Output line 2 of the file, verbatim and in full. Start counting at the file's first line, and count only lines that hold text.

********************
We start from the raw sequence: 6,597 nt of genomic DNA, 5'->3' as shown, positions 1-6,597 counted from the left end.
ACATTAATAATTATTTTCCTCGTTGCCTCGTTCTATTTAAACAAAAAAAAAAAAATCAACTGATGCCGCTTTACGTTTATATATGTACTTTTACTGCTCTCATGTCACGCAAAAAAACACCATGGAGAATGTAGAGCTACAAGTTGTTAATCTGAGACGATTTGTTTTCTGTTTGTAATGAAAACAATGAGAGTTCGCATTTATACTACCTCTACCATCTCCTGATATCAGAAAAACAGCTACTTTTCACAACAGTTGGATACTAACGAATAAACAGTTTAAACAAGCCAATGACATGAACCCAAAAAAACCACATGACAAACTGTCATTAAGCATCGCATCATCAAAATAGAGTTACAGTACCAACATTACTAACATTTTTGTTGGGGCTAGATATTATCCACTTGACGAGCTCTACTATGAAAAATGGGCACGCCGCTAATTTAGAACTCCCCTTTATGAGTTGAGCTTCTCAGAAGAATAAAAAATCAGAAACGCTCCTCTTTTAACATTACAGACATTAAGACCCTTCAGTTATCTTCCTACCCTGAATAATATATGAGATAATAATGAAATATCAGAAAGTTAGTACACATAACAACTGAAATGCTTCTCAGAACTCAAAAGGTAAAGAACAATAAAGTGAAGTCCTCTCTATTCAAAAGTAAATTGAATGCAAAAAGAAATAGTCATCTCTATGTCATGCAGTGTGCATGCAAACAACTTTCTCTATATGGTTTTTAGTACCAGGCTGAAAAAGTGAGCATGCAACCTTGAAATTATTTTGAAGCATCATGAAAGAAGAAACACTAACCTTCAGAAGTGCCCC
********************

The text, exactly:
ACATTAATAATTATTTTCCTCGTTGCCTCGTTCTATTTAAACAAAAAAAAAAAAATCAACTGATGCCGCTTTACGTTTATATATGTACTTTTACTGCTCTCATGTCACGCAAAAAAACACCATGGAGAATGTAGAGCTACAAGTTGTTAATCTGAGACGATTTGTTTTCTGTTTGTAATGAAAACAATGAGAGTTCGCATTTATACTACCTCTACCATCTCCTGATATCAGAAAAACAGCTACTTTTCACAACAGTTGGATACTAACGAATAAACAGTTTAAACAAGCCAATGACATGAACCCAAAAAAACCACATGACAAACTGTCATTAAGCATCGCATCATCAAAATAGAGTTACAGTACCAACATTACTAACATTTTTGTTGGGGCTAGATATTATCCACTTGACGAGCTCTACTATGAAAAATGGGCACGCCGCTAATTTAGAACTCCCCTTTATGAGTTGAGCTTCTCAGAAGAATAAAAAATCAGAAACGCTCCTCTTTTAACATTACAGACATTAAGACCCTTCAGTTATCTTCCTACCCTGAATAATATATGAGATAATAATGAAATATCAGAAAGTTAGTACACATAACAACTGAAATGCTTCTCAGAACTCAAAAGGTAAAGAACAATAAAGTGAAGTCCTCTCTATTCAAAAGTAAATTGAATGCAAAAAGAAATAGTCATCTCTATGTCATGCAGTGTGCATGCAAACAACTTTCTCTATATGGTTTTTAGTACCAGGCTGAAAAAGTGAGCATGCAACCTTGAAATTATTTTGAAGCATCATGAAAGAAGAAACACTAACCTTCAGAAGTGCCCC